Tuesday, October 5, 2010

Lost, then Found

A few nights ago we were getting the kids ready for bed, which is often a long process due to the many distractions along the way.  While Caleb was finishing things in the bathroom, I was practicing a song for church the next day, then looking at childrens' church curriculum online (see, I'm the one distracted!).  Makenzie comes to me and asks, "Where is Caleb?"  I tell her he's probably already in bed...she goes to check...he's not there...and we begin to look for him...casually, at first, because we expect to find him quickly.  But, 20 minutes later, I am in a panic!  We have looked everywhere in the house, 3 times at least, and I'm starting to look in ridiculous places like the washing machine and the refrigerator.  I've begun calling the neighbors, I'm screeching out his name in this panicked (LOUD) voice, and JJ is outside searching outside with a Caleb!  At that point, I'm not even sure how it happened, but I went to the sofa and found him, buried under (and completely concealed by) pillows, fast asleep (even though JJ had even tapped on those pillows as he looked under the sofa earlier)!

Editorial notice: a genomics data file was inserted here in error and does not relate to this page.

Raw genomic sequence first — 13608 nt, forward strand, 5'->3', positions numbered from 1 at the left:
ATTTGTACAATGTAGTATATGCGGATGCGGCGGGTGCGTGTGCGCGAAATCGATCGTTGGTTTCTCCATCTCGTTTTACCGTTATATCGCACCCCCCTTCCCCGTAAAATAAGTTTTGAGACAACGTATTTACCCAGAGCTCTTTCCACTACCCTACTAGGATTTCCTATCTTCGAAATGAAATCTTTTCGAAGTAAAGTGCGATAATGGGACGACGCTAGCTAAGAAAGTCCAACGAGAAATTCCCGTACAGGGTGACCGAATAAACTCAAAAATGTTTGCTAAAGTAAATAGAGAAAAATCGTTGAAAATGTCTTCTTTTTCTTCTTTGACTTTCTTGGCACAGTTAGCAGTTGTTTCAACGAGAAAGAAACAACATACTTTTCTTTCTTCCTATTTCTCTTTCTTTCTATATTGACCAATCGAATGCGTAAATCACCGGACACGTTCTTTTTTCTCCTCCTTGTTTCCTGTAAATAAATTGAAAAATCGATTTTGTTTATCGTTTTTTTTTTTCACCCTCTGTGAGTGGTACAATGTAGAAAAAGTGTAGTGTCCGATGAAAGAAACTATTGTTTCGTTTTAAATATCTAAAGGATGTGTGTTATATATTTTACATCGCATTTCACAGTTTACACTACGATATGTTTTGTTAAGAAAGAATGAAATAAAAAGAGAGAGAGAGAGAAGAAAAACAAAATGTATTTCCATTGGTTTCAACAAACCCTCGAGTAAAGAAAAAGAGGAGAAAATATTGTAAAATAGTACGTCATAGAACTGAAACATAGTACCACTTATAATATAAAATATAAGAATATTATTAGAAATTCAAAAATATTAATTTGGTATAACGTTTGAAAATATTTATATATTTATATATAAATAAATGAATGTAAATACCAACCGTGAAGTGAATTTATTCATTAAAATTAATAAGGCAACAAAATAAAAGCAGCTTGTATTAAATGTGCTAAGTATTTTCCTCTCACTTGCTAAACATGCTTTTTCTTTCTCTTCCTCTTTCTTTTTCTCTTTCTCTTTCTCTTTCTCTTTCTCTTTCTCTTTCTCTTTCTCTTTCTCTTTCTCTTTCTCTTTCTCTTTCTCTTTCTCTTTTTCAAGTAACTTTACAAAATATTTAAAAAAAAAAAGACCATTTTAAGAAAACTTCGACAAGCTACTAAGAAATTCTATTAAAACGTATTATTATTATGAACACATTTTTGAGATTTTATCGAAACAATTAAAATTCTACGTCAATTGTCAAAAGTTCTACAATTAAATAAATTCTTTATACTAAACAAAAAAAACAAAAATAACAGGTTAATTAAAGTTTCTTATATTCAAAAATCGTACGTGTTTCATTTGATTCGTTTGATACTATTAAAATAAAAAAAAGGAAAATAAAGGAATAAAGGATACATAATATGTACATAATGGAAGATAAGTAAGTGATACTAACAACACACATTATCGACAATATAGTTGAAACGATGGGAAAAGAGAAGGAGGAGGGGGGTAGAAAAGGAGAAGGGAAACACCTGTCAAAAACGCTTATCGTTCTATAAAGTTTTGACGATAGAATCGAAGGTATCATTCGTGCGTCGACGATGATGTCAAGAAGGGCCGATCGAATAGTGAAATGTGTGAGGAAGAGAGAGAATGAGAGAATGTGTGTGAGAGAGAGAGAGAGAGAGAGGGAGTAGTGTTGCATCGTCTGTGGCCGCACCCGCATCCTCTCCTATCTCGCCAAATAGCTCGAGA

I don't know if you've ever experienced anything like that, but it makes you profoundly aware of what matters.  Suddenly, there was nothing else.  Music for Sunday, children's curriculum, teeth brushing, or anything else was of no importance with my child missing!  My mind was racing through all the things that could have happened to him.  And then the relief that flooded over me when he was found!  Again, nothing else mattered!  My child was safe and in my arms! 
After the drama calmed down, and all was determined to be fine, it seemed silly that we were in such a panic and he was just asleep on the sofa the whole time.  But I see now that it was probably good for me.  Look at Luke 15, where you find the parables of the lost sheep, the lost coin and the lost son.  Can you grasp the intensity with which they look for that which is lost?  I sure can now!  I want to carry that same intensity around with me each day, that same love that God has for all of His children.  And so many of his children are just like Caleb was...asleep.  Even, like my favorite Keith Green song, "Asleep in the Light".  They are numb to the voices calling to them, and the only thing that can wake them up is someone's loving touch. 
And don't think that everyone will understand why you have that you think the 99 sheep liked it when the shepherd left to find the one?  The older brother was angry that his father was welcoming the prodigal son.  But we have to remember that we once were lost, and through God's Amazing Grace, now we are found.  My prayer is that though some may be blind, through God's Amazing grace, they may see.